Perfil do desenvolvimento motor de lactentes com síndrome de Down dos 3 aos 12 meses de idade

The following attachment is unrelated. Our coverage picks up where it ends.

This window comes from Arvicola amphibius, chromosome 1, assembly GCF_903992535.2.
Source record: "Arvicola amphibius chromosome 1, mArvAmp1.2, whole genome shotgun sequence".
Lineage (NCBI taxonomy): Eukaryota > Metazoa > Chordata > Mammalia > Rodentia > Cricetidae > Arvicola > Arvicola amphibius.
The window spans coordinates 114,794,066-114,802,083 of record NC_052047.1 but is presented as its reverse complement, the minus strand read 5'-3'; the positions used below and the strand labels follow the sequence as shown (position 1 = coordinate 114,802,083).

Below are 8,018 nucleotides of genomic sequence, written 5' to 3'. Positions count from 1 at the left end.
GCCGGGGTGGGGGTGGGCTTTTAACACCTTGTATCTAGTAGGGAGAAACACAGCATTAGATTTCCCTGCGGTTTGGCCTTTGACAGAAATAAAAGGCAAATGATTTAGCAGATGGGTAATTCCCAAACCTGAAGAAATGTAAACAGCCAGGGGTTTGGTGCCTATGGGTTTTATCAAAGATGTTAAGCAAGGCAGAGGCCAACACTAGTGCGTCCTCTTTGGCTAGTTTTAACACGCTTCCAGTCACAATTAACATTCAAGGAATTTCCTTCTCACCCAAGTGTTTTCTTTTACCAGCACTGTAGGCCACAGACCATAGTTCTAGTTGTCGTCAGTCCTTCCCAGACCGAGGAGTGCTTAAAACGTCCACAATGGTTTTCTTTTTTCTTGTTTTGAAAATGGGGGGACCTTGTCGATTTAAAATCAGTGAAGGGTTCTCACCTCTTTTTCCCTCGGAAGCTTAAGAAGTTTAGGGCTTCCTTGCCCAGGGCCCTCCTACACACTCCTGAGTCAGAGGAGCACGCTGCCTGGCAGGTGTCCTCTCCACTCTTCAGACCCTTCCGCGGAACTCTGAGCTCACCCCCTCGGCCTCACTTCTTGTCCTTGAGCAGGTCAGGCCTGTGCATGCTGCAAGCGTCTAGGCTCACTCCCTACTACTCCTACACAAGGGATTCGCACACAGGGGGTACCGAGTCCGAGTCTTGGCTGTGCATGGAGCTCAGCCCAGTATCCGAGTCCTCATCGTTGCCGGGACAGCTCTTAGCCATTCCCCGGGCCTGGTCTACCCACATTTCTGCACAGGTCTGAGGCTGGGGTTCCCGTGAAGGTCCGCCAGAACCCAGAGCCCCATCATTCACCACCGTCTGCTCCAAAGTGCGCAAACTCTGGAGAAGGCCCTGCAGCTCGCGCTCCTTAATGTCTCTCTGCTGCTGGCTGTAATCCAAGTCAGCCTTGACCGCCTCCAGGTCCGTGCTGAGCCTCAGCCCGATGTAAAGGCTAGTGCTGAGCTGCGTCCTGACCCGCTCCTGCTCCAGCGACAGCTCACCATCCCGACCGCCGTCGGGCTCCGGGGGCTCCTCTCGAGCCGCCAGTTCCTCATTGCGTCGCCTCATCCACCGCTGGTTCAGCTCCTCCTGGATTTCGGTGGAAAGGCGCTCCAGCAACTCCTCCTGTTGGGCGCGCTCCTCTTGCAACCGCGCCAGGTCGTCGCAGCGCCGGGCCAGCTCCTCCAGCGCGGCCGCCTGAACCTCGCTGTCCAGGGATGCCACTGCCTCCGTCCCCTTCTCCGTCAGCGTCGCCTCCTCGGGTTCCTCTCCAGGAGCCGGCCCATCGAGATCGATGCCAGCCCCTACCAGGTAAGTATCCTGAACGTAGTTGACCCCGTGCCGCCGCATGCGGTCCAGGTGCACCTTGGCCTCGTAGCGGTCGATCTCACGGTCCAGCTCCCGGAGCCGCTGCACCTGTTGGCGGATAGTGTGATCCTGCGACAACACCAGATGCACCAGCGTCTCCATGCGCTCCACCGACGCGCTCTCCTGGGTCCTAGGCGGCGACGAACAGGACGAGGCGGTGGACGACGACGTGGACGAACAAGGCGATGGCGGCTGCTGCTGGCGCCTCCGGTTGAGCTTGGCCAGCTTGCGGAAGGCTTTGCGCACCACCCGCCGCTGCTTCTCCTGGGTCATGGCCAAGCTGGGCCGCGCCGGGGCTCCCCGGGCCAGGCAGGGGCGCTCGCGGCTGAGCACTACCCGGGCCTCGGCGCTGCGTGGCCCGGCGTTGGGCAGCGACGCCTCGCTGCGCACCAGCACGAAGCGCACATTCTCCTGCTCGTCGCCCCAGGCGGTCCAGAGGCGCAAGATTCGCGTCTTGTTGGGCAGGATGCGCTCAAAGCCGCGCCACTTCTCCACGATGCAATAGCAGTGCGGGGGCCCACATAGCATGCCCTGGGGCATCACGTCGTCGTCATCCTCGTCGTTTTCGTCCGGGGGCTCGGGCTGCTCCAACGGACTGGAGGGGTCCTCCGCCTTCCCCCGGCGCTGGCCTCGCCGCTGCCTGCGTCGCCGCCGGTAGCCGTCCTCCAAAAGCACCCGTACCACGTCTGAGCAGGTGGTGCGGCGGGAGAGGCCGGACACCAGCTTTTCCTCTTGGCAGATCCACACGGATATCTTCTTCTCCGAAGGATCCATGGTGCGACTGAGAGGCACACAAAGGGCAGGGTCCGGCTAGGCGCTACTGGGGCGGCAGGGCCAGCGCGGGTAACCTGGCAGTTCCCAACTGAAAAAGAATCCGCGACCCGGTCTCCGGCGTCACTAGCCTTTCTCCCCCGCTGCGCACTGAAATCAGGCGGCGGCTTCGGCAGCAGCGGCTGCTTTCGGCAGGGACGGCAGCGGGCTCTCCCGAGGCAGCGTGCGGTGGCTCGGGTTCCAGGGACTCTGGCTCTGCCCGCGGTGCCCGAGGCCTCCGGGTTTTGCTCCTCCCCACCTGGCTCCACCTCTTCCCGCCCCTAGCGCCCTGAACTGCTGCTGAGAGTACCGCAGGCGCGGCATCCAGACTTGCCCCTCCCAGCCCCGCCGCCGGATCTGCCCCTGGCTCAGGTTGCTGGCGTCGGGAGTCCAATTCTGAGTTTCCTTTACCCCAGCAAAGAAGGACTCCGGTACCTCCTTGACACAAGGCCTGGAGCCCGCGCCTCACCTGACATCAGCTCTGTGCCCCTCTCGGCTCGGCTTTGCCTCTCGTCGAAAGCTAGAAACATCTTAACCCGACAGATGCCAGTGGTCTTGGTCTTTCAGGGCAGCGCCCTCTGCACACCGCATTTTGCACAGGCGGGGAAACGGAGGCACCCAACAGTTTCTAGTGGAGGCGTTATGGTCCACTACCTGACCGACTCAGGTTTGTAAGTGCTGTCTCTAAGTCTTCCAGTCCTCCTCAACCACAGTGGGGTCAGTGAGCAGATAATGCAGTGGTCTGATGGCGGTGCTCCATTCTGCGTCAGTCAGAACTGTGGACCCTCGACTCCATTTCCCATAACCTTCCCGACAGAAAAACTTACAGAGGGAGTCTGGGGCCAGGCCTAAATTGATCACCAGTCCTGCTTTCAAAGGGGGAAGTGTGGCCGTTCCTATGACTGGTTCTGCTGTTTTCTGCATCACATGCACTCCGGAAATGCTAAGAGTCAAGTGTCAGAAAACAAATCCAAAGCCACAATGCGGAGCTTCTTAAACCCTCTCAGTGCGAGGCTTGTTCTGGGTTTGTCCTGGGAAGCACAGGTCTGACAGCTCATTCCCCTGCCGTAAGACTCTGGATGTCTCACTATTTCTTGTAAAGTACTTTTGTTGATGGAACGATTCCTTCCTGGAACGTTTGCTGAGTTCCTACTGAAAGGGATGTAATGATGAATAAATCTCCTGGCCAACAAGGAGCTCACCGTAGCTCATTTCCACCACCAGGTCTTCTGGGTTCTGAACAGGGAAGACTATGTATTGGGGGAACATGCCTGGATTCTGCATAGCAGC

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This study aimed to characterize and identify the rate of motor development in both infants with Down syndrome (experimental group) and typical infants (control group) at the age range of 3-12 months. The infants were assessed in terms of motor performance, motor acquisition, minimum and maximum age to acquire a motor skill, and maximum age to acquire all the skills composing each positional scale (prone, supine, sitting and standing). Three papers and one chapter of a book were written to deal with these issues. The Alberta Infant Motor Scale (AIMS) was used for data collection. In paper 1, the rate of motor development in typical infants increased over the months in all body positions. Significant motor performance was observed at 3 and 6 months for the girls, and at 12 months for the boys. There was no relationship of weight and length, whether at birth or over age, with the infants motor development. In paper II, the experimental group showed an increasing but slow rate of motor development from 3 to 12 months. In paper III, motor performance was lower in infants of the experimental group. These infants took one to four months more to acquire motor skills when compared to control group. In the chapter of the book, examples of how to handle infants emphasized neuro-sensorymotor stimuli in different body positions with the aim of instructing caregivers on how to stimulate their child to interact, explore and learn about the environment in a more functional and independent manner. The results indicated that motor development was increased in infants with Down syndrome, following the same sequence of motor acquisitions as the typical infants. However, the rate was slower for the infants with Down syndrome, especially in prone, sitting and standing positions in which they were unable to perform all the skills. Furthermore, the infants with Down syndrome took more time to acquire a new skill. These studies fill the gap in the knowledge about the process of motor development as well as about the identification of motor milestones in infants with Down syndrome under physiotherapy intervention. In this sense, this research allows therapists to properly identify and assess infants with Down syndrome, thus contributing towards both the planning of therapeutic intervention and the development of guidelines aimed at instructing caregivers on how to prioritize antigravity positions and skills.